My peers, my friends, and my family call me by my first name. My students are not in any of those categories. I am not their friend, and won't pretend to be. I'll be friendly, but I won't be their friend. As such, I need some way to distinguish myself from them.

    If I pretend to be their friend by letting them call me by my first name, the students may get the impression that I'm willing to cut them some slack, let assignments come in late, give them "extra credit" when their grades are low, and generally be their pal and help them out. I used to do so when I was a grad student teaching assistant, because the students were my friends.

    Well, the fact is I'm outnumbered now. I won't be able to give the same laboratory exercise multiple times for the students that missed it or messed it up. I won't be able to tutor them one-on-one into the early morning to make sure they understand the material on the next exam. They have to understand that I'm the professor, and they're the students, and that there is a distance between us. Right now the best way I can think of is to not let them use my first name, but instead address me as Dr. P, or Professor P. Maybe after I'm comfortably settled in my department and more familiar with the student body in general, I'll change.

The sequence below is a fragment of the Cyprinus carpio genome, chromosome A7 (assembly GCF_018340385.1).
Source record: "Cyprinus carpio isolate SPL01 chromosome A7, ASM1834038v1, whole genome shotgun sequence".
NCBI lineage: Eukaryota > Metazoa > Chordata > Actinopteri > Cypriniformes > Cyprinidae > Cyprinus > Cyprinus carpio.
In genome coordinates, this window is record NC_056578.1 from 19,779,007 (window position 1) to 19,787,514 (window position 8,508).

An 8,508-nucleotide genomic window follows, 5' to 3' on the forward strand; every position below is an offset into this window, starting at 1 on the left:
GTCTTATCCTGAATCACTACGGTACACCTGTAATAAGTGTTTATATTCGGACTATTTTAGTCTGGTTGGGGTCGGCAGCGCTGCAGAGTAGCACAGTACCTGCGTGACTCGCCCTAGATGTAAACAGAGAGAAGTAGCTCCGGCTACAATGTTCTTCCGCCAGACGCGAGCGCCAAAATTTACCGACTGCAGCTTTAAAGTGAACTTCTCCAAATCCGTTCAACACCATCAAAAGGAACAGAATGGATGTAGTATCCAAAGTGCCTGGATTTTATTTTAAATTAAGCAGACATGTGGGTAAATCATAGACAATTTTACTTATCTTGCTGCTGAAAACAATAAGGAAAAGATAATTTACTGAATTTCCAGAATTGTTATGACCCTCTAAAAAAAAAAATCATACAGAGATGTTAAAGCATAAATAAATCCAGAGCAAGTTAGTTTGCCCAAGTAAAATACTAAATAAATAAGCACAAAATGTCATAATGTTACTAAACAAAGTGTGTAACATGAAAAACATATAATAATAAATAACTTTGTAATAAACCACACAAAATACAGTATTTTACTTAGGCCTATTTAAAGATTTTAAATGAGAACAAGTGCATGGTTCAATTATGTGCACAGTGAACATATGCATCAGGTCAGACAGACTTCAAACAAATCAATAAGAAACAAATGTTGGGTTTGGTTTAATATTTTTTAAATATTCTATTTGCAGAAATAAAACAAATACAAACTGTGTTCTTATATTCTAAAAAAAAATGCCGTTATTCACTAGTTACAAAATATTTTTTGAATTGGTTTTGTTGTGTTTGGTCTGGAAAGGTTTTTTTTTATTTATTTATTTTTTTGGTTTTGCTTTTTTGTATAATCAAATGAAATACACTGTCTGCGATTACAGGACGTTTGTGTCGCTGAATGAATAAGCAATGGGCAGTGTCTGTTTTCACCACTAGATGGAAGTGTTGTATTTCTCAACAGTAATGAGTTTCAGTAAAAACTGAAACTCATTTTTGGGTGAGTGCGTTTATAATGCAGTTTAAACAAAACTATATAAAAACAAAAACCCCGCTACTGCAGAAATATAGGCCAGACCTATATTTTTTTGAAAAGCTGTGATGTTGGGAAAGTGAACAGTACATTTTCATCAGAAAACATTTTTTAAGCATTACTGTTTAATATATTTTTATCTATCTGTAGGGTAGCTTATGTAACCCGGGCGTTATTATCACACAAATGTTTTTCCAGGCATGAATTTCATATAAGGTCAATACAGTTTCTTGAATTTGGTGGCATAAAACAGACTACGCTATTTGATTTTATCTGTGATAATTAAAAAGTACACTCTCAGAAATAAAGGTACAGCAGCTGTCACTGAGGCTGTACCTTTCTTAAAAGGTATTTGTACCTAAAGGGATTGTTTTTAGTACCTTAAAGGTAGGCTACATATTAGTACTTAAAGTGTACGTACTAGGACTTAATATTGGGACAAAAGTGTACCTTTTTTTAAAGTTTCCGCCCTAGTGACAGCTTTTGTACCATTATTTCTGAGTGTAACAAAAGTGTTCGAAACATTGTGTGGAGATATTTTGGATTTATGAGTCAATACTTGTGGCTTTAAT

These undergrads will have likely been calling their teachers "Mr./Mrs./Miss Lastname" for their whole lives. Calling me Professor or Doctor shouldn't be a shock for them. Besides, I'll be doing so in a completely professional situation, as I doubt I'll be seeing any of these students in social situations. When I'm on campus, I'm in a professional situation, and I won't be going to parties off-campus, so I don't expect to run into these kids in social situations.

    Of course colleagues should be addressing each other by first names; I've always done so. But would you expect the service members under your authority to be so familiar with you?
     
  4. Kestra

    Kestra Admiral Premium Member

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    Yeah, it's not always strictly about age. For example my brother-in-law is actually younger than me, but since he is married to my older sister, he's supposed to be treated as though he is older than me as well. I tend to use titles with anyone in a professional role unless explicitly told not to. It just feels more respectful to me.